Just because we exchange a connection doesn’t necessarily mean we’re going to coordinate our actions towards some mutually beneficial end. You might read my email, and even reply to it, without agreeing to join my project. My friend Tom may never end up reading, let alone even thinking about, the stories in that newspaper he bought.

In fact, the vast majority of connections we have these days fail to engage people in shared purpose. The volume of exchanges is simply too great; and every day our increasingly networked world makes it harder and harder to keep up. In fact, as a society, we’ve had to get increasingly good at at saying “no” as the volume of requests for connection and action accelerates.

An online activist can have a successful campaign when 20% of recipients open an email and just 3% respond to its request for action. With a large enough base, the email can generate significant activity for the campaign, but the fact remains that even in a relatively successful case, the vast majority of attempted connections still fail; either because they don’t actually connect (i.e. the email is never opened) or because it simply fails to generate a response. This isn’t a judgement about the merits of online activism; it’s just making the point that most connections today don’t actually lead to shared purpose.

This ability to say “no” in response to requests for our time, attention and resources is critical to our ability to maintain our autonomy – and sanity – as individual human beings. As frustrating as that may be for those of us trying to engage others in our work, it is today’s underlying reality and any realistic approach to understanding engagement needs to be firmly rooted in this truth.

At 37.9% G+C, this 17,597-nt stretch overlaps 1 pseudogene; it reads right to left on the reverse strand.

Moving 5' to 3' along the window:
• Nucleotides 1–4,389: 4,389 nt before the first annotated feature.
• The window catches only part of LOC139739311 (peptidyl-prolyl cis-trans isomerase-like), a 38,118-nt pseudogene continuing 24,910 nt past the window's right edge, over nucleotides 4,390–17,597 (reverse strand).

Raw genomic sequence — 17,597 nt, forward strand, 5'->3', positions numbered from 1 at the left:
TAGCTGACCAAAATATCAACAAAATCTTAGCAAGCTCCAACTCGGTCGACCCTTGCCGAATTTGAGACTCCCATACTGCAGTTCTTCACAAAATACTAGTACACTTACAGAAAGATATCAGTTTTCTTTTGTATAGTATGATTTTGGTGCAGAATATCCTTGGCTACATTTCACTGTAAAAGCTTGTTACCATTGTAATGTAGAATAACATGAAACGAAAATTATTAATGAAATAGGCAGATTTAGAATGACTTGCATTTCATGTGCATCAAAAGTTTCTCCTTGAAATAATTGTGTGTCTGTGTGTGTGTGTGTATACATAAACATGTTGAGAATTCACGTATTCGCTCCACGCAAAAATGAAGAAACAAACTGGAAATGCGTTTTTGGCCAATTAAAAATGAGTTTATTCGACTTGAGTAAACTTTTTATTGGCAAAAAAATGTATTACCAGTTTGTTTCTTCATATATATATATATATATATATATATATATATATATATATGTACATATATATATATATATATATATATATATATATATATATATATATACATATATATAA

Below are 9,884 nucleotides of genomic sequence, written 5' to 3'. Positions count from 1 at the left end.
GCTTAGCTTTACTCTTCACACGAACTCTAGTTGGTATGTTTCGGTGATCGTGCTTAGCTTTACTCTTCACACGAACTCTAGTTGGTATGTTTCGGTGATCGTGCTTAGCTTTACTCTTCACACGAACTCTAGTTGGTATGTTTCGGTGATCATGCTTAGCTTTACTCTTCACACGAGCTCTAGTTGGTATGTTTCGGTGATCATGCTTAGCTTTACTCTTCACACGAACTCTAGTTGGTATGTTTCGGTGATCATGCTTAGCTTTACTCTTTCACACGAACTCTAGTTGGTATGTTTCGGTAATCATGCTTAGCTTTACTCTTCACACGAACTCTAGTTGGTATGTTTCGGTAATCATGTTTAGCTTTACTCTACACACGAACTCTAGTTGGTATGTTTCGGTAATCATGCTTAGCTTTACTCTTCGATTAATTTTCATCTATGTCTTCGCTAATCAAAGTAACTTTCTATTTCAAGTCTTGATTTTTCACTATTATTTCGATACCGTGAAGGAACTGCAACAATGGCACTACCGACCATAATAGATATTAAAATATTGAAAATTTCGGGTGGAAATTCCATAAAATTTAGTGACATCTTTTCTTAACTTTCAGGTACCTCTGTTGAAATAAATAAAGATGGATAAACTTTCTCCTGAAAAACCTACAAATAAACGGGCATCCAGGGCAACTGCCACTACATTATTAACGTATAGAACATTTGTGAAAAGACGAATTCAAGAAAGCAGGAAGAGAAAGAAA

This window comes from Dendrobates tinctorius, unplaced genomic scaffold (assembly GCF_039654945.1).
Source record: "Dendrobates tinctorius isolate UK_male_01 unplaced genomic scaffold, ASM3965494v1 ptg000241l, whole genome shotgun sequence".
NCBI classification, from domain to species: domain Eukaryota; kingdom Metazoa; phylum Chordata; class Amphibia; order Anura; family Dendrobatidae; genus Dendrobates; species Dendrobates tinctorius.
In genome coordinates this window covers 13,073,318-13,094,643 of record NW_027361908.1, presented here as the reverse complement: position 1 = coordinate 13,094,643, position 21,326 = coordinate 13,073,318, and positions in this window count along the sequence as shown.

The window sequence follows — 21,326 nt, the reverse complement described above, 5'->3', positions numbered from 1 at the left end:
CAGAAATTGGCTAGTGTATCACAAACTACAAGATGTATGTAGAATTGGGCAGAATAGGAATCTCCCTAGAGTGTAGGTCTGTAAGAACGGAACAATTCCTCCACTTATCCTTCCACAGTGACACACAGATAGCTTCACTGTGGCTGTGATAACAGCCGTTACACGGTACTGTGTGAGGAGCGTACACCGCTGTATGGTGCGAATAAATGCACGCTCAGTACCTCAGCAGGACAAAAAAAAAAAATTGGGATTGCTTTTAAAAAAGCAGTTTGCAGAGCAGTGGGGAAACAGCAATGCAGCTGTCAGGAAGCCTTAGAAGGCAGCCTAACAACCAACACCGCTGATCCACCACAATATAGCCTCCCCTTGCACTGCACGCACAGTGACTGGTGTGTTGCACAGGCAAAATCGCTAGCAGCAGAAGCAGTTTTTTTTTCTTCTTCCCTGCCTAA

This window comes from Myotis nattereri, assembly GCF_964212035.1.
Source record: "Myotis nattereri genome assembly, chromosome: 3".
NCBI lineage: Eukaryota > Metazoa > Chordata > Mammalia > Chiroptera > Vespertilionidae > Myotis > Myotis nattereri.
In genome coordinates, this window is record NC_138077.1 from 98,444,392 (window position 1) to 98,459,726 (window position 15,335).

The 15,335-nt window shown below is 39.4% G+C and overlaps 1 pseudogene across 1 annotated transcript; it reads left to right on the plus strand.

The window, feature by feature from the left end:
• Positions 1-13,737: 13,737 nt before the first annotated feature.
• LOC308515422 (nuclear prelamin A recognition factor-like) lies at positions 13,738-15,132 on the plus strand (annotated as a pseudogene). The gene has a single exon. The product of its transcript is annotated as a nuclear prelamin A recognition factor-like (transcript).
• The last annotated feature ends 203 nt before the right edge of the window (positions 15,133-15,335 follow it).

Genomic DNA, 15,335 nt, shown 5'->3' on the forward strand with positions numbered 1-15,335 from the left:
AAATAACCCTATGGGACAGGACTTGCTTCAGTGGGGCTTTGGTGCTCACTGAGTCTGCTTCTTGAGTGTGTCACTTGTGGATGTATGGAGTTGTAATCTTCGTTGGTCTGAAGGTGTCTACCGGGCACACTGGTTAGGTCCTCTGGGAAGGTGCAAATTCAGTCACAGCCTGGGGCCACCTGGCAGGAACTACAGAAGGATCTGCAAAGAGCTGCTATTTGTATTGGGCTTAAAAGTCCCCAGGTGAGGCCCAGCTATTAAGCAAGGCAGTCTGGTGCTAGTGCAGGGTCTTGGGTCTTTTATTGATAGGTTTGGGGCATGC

Wrapping up this connection

In future posts, I’ll explore some of the factors that impact our likelihood of saying “no” (and “yes”) to requests for connection and action. Spoiler alert: relationships play a key role here, as does the relative complexity of the task we put forth for engagement.

For now, I’ll end by exposing a little of my underlying purpose in this connection with you.

Nearly 600 years ago, the printing press revolutionized the communications infrastructure of society. The books, newspapers and pamphlets that this new technology unleashed enabled a whole new set of connections between people. But those connections were just the packaging. The kernels inside those connections were actually far more interesting. Democracy, freedom, liberty and the hundreds of other beautiful ideas that later blossomed in the Enlightenment all rose to our collective awareness wrapped, to a large extent, in the packaging of the various connections made possible by the printing press.

Today, a similar revolution in communications is underway. As with the last one, it will take some time before its seeds grow into whatever form they will eventually take. It is my belief, however, that these new connections – like those before it – hold tremendous promise for re-wiring society in ways that lead to a better world.

My purpose here, in this connection with you, is to build the partnerships needed to understand – and shape – these kernels of new connection; to ensure that they are, in fact, harnessed to build a better world.

First we connect. Then we move. Together.